Speaking of honourable, Sherlock in this series does not give one iota to what the police think, so long as it solves his case. Lestrade begrudgingly seems to allow this, but does his best to make sure it happens by the book (with the aforementioned drugs bust being to get a key piece of evidence from Sherlock, and telling the detective he can only allow him a few minutes of time on the crime scene). Sherlock calls himself a "High-functioning sociopath", and therefore doesn't honestly care if he offends someone (Outing a female friend's boyfriend as being gay in front of her, and being bewildered when she runs off crying, or after finding out that the victim wrote the name of her dead daughter from fourteen years previously on the ground, asks "But why would she care about that? That was AGES ago!" and looking a bit confused when the rest of the room falls silent. "...Not good?" "A bit not good, yeah." ) unless it serves his purposes, such as purposefully pretending to cry about a dead victim, and then giving false information about him to the victim's fiancée, so that she would correct him ("People always love to correct you.") or only ever complimenting Molly (who works at the morgue and has a clear crush on Sherlock) when he needs something from her, otherwise telling her to get him coffee. Sherlock's relationship with John is fascinating, as no matter when Sherlock calls or what about, John comes running, or at the very least begrudgingly does his friend's bidding. This gets to ridiculous extents in one scene:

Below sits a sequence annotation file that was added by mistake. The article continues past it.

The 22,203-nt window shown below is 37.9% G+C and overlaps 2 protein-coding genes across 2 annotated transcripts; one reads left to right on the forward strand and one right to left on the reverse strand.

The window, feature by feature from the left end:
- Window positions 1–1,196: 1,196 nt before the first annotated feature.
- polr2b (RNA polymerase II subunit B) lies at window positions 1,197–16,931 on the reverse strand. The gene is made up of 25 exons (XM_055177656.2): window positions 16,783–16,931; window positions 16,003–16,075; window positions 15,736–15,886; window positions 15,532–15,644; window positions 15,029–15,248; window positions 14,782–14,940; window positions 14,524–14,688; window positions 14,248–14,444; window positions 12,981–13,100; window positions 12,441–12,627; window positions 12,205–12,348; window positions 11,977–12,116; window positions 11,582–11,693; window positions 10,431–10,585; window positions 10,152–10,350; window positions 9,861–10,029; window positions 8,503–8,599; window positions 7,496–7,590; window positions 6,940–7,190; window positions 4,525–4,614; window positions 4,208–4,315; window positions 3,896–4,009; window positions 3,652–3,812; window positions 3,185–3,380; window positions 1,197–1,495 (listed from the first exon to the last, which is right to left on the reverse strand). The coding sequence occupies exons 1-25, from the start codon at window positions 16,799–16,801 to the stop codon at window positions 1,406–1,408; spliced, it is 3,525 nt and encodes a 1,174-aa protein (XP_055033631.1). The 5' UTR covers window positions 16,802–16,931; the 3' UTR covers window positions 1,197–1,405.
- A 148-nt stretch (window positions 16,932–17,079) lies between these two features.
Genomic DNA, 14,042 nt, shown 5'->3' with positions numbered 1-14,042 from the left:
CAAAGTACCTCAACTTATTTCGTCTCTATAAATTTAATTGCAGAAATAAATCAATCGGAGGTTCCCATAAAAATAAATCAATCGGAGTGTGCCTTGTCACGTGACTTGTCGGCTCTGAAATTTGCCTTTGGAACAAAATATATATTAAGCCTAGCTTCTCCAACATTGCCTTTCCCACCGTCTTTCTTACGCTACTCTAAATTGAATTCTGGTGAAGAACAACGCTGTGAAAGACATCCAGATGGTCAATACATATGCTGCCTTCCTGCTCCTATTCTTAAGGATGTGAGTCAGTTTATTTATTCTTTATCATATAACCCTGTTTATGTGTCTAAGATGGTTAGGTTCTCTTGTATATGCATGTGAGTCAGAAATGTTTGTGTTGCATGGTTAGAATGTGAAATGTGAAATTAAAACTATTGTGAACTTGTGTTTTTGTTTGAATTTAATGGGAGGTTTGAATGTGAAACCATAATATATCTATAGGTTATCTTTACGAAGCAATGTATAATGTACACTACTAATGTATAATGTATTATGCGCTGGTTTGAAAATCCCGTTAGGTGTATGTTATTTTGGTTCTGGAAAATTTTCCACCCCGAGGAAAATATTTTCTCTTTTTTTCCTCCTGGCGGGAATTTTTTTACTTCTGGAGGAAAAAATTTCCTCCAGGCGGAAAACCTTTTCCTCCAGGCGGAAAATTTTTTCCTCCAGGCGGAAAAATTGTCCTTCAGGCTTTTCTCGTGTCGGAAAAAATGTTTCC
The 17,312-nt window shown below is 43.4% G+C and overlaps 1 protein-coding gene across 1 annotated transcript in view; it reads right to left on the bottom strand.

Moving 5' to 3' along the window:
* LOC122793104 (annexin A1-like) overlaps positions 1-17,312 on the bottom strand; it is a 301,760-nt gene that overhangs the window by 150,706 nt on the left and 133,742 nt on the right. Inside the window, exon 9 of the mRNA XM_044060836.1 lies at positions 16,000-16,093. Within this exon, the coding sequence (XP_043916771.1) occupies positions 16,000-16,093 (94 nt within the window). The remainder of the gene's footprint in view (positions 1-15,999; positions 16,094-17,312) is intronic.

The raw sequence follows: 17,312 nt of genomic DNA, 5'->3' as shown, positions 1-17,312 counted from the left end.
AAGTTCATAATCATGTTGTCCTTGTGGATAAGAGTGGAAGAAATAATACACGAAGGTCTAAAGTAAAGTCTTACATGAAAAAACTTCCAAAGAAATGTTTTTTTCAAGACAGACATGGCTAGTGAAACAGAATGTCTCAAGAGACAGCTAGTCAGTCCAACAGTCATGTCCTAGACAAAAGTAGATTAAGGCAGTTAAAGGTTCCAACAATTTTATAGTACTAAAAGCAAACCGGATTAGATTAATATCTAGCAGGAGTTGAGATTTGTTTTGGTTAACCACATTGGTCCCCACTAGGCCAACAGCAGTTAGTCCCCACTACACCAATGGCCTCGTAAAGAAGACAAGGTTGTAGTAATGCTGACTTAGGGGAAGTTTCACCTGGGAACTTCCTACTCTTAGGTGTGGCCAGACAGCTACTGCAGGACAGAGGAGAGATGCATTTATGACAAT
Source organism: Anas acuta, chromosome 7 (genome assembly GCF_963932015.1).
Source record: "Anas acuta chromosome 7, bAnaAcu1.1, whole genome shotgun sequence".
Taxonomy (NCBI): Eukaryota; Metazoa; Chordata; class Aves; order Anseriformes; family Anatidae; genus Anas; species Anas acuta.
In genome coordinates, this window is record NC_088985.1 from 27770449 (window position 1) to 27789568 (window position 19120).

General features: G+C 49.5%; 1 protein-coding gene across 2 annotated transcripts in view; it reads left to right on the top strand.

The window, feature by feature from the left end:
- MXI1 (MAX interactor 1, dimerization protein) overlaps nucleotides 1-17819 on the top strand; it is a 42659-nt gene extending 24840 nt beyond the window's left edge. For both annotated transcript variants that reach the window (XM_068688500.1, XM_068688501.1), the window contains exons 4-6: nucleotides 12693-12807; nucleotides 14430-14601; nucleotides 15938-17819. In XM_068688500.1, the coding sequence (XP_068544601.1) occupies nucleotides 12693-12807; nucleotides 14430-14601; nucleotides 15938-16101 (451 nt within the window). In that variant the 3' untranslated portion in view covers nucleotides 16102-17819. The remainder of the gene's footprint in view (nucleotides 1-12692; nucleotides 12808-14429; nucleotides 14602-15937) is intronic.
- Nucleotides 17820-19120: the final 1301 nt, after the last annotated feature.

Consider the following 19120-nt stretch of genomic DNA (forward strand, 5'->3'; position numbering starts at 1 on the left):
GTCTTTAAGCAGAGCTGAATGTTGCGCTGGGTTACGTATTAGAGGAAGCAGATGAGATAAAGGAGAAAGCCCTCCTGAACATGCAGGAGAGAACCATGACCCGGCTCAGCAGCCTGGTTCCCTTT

S: John. Phone.